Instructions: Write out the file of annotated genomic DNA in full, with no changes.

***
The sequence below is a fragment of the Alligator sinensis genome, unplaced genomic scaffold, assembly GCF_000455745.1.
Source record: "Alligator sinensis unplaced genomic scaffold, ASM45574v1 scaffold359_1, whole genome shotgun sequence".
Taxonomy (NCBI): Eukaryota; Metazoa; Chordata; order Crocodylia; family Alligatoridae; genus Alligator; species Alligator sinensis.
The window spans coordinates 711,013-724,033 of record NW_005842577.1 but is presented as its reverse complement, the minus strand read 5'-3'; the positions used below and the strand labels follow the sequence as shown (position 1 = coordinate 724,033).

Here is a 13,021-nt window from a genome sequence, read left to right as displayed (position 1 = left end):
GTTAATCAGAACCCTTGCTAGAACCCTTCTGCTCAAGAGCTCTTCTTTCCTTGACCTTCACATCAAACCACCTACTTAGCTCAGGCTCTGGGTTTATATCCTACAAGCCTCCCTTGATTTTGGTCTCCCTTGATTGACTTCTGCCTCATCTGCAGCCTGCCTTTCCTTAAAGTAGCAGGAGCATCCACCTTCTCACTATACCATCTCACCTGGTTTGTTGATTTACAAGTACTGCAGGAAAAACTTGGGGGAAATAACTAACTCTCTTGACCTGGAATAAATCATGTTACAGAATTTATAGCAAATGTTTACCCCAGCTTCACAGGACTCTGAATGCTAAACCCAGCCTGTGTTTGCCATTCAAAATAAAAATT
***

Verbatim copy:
The sequence below is a fragment of the Alligator sinensis genome, unplaced genomic scaffold, assembly GCF_000455745.1.
Source record: "Alligator sinensis unplaced genomic scaffold, ASM45574v1 scaffold359_1, whole genome shotgun sequence".
Taxonomy (NCBI): Eukaryota; Metazoa; Chordata; order Crocodylia; family Alligatoridae; genus Alligator; species Alligator sinensis.
The window spans coordinates 711,013-724,033 of record NW_005842577.1 but is presented as its reverse complement, the minus strand read 5'-3'; the positions used below and the strand labels follow the sequence as shown (position 1 = coordinate 724,033).

Here is a 13,021-nt window from a genome sequence, read left to right as displayed (position 1 = left end):
GTTAATCAGAACCCTTGCTAGAACCCTTCTGCTCAAGAGCTCTTCTTTCCTTGACCTTCACATCAAACCACCTACTTAGCTCAGGCTCTGGGTTTATATCCTACAAGCCTCCCTTGATTTTGGTCTCCCTTGATTGACTTCTGCCTCATCTGCAGCCTGCCTTTCCTTAAAGTAGCAGGAGCATCCACCTTCTCACTATACCATCTCACCTGGTTTGTTGATTTACAAGTACTGCAGGAAAAACTTGGGGGAAATAACTAACTCTCTTGACCTGGAATAAATCATGTTACAGAATTTATAGCAAATGTTTACCCCAGCTTCACAGGACTCTGAATGCTAAACCCAGCCTGTGTTTGCCATTCAAAATAAAAATT